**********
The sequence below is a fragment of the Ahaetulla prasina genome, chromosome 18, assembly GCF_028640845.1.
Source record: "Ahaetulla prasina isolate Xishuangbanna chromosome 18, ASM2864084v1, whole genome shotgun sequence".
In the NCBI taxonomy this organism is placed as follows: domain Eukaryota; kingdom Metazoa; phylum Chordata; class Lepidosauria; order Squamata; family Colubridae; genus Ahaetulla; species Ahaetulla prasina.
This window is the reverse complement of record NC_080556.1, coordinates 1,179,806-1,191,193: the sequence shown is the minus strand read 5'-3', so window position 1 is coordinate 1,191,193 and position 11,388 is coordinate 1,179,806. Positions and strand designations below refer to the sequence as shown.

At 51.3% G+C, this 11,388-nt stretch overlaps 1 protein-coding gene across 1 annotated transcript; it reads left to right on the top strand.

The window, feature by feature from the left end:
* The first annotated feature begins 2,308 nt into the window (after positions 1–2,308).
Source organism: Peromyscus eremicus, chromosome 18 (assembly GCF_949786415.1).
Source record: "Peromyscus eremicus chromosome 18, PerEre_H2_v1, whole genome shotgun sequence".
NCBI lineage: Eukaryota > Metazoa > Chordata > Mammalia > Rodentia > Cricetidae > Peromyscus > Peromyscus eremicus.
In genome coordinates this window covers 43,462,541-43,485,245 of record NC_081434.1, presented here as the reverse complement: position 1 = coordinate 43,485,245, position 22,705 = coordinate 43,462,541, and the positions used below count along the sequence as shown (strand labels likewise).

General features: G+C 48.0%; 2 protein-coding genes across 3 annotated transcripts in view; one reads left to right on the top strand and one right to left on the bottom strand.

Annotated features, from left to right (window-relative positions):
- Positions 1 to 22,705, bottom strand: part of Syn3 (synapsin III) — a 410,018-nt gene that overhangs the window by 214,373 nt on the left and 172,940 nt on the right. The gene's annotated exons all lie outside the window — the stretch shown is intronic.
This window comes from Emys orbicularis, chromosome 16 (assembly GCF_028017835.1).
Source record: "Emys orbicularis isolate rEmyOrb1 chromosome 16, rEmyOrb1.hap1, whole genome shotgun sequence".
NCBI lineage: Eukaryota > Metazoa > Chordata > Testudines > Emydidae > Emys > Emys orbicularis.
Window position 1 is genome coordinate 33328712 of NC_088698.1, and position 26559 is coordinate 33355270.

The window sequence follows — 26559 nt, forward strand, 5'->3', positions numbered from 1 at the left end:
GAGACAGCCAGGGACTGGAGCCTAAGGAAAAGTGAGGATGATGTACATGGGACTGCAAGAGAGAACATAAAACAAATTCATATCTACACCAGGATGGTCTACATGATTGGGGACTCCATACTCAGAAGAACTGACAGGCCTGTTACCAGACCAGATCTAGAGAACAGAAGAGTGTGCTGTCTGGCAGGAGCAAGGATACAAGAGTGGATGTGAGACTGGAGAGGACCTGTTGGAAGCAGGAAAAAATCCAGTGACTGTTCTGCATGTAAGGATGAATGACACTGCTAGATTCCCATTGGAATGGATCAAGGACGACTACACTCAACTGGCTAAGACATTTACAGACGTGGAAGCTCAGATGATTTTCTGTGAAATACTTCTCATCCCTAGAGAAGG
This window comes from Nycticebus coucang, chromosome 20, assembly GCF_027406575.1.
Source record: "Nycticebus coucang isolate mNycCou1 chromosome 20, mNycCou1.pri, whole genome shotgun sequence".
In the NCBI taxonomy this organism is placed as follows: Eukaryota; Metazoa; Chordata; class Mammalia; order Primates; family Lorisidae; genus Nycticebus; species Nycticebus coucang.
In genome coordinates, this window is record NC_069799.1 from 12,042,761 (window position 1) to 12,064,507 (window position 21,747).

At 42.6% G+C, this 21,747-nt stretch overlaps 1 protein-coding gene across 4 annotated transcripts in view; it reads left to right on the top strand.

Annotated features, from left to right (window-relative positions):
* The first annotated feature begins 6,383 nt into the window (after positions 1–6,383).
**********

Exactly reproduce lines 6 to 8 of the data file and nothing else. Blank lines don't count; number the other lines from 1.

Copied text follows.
The window, feature by feature from the left end:
* The first annotated feature begins 2,308 nt into the window (after positions 1–2,308).
Source organism: Peromyscus eremicus, chromosome 18 (assembly GCF_949786415.1).